Palm Oil Inventory in China Is Seen at Record Amid Global Glut; Palm Oil Heads for Worst Losing Streak Since 2006 on Inventories

Palm Oil Inventory in China Is Seen at Record Amid Global Glut

Palm oil inventory held at ports in China, the second-biggest importer, expanded to a record last month driven by slow growth in demand and after the biggest-ever purchases in December, according to a Bloomberg survey.

Shipments stored at large ports rose to 1.4 million metric tons from 1.2 million tons in January, according to the median of a survey of three researchers and one trader yesterday. Buyers in China may slow purchases further to absorb the supply that’s accumulated, they said. A separate estimate today from researcher put the reserves at 1.22 million tons.

The inventory in China adds to a glut in the world’s most- used cooking oil, which is caught in a bear market as supply expands to the biggest ever. Reserves in Malaysia, the largest producer after Indonesia, reached an all-time high in December. Futures in Kuala Lumpur fell for an eighth day today, poised for the worst run since 2006.

“China’s imports have been excessive, and we have yet to see a pickup in demand,” said Chen Kai, an analyst at Shanghai Pansun Information & Technology Co., a Shanghai-based oilseed researcher. “Prices may continue to weaken.”

Most-active crude palm futures traded at 2,375 ringgit ($768) a ton on the Malaysia Derivatives Exchange at the midday break in Kuala Lumpur, 28 percent lower over the past year. Refined palm was at 6,628 yuan ($1,065) a ton on the Dalian Commodity Exchange, 20 percent lower over 12 months.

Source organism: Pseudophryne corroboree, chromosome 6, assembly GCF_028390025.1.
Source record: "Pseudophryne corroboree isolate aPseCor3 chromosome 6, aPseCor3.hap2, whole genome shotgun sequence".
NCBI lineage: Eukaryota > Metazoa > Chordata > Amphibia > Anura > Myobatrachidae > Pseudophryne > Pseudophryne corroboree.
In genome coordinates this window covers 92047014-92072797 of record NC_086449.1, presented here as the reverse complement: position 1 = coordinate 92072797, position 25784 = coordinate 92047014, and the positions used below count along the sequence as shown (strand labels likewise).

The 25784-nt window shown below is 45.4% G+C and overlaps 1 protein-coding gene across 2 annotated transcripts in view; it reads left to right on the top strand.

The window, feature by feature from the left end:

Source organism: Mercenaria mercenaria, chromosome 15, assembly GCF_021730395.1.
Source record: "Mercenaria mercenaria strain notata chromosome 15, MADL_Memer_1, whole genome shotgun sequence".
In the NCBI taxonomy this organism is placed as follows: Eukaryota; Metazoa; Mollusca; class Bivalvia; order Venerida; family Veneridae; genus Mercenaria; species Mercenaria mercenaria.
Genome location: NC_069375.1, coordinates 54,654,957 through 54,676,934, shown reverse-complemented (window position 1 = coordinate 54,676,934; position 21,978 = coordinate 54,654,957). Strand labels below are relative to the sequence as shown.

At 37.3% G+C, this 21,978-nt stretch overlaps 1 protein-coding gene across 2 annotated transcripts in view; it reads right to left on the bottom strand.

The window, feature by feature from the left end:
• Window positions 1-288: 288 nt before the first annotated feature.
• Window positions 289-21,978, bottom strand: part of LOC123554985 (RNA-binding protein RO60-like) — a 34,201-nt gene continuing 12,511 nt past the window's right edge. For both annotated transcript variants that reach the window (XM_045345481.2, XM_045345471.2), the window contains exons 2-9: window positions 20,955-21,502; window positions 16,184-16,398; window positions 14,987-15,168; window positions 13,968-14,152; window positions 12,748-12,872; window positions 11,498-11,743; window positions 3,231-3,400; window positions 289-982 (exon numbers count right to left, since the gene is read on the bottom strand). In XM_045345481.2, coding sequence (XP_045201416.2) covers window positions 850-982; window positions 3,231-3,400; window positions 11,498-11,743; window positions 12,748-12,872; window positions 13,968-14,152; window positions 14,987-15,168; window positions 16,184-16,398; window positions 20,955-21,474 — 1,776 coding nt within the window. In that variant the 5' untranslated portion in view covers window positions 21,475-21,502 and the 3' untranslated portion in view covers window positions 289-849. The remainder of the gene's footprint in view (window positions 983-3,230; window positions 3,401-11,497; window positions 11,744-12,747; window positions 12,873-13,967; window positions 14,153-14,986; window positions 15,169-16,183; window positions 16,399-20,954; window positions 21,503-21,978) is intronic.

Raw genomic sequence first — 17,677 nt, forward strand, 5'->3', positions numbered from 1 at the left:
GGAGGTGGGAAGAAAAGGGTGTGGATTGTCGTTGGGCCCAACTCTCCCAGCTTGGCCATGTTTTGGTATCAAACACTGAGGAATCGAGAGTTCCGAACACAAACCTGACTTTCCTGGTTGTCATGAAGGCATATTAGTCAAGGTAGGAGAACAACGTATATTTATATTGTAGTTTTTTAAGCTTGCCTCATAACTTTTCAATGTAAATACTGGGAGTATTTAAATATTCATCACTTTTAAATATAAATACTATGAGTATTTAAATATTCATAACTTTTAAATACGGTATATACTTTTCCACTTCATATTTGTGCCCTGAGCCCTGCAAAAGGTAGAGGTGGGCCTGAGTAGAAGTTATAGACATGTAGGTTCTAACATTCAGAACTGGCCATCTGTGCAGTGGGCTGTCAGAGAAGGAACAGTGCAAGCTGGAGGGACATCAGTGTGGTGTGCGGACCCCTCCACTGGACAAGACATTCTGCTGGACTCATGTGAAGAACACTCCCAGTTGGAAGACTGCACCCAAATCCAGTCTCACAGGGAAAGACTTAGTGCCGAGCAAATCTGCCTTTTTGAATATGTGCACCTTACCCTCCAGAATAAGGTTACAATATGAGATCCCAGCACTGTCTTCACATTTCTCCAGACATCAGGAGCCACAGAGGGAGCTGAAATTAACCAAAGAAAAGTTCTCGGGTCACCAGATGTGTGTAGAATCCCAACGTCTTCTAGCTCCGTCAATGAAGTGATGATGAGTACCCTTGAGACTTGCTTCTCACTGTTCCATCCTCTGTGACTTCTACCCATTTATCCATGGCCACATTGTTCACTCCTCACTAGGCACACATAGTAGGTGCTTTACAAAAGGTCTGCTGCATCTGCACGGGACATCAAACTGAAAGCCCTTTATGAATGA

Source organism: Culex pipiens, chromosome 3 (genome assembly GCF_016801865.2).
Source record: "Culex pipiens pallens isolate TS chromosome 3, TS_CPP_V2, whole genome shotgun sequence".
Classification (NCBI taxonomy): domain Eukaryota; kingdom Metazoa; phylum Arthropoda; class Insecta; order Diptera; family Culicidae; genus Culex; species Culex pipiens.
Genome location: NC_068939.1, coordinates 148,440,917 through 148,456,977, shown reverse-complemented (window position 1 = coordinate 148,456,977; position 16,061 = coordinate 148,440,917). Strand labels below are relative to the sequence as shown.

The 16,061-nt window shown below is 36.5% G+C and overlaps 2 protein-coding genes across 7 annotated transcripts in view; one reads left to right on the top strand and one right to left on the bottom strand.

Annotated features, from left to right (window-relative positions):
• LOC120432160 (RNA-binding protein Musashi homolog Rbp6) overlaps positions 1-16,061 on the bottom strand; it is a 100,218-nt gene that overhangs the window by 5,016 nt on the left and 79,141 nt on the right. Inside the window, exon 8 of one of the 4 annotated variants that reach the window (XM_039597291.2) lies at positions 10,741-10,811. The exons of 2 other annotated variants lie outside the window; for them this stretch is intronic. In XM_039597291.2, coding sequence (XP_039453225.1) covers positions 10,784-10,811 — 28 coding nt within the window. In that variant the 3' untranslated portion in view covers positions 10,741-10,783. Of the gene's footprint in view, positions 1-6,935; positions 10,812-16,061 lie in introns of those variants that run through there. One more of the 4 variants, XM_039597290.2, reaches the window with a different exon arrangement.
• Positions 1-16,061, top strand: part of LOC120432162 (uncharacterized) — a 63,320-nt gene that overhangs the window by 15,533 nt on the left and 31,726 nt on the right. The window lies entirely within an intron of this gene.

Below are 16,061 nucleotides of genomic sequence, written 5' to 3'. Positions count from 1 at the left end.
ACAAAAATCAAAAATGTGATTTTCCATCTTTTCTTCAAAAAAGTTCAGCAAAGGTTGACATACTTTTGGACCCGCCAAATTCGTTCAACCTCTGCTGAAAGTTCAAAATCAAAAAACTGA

Imports in December, when traders took earlier shipments to avoid stricter quarantine inspections implemented from Jan. 1., surged to a record 954,087 tons, 46 percent higher than November, according to customs data. January’s imports were 472,733 tons.

Malaysian Shipments

China’s imports from Malaysia slumped 15 percent to 246,290 tons in February from a month earlier, according to data from surveyor Societe Generale de Surveillance yesterday. Total exports from Malaysia declined 8.8 percent, the data show.

Global stockpiles will gain to a record 7.203 million tons this season, according to the U.S. Department of Agriculture. Output in Malaysia will total 18.9 million tons in 2013, matching the biggest-ever crop in 2011, the Malaysian Palm Oil Board forecasts. Indonesia may harvest a record 30 million tons, Derom Bangun, chairman of that nation’s board, said on Feb. 18.

To contact Bloomberg News staff for this story: William Bi in Beijing at

Palm Oil Heads for Worst Losing Streak Since 2006 on Inventories

Palm oil fell for an eighth day, the worst run in almost seven years, on speculation that declining exports may keep inventories near record high in Malaysia, the largest producer after Indonesia.

The contract for May delivery dropped as much as 1.1 percent to 2,370 ringgit ($766) a metric ton on the Malaysia Derivatives Exchange, and ended the morning session at 2,377 ringgit in Kuala Lumpur. The losing streak is the longest since March 2006. Futures tumbled 6.3 percent last month.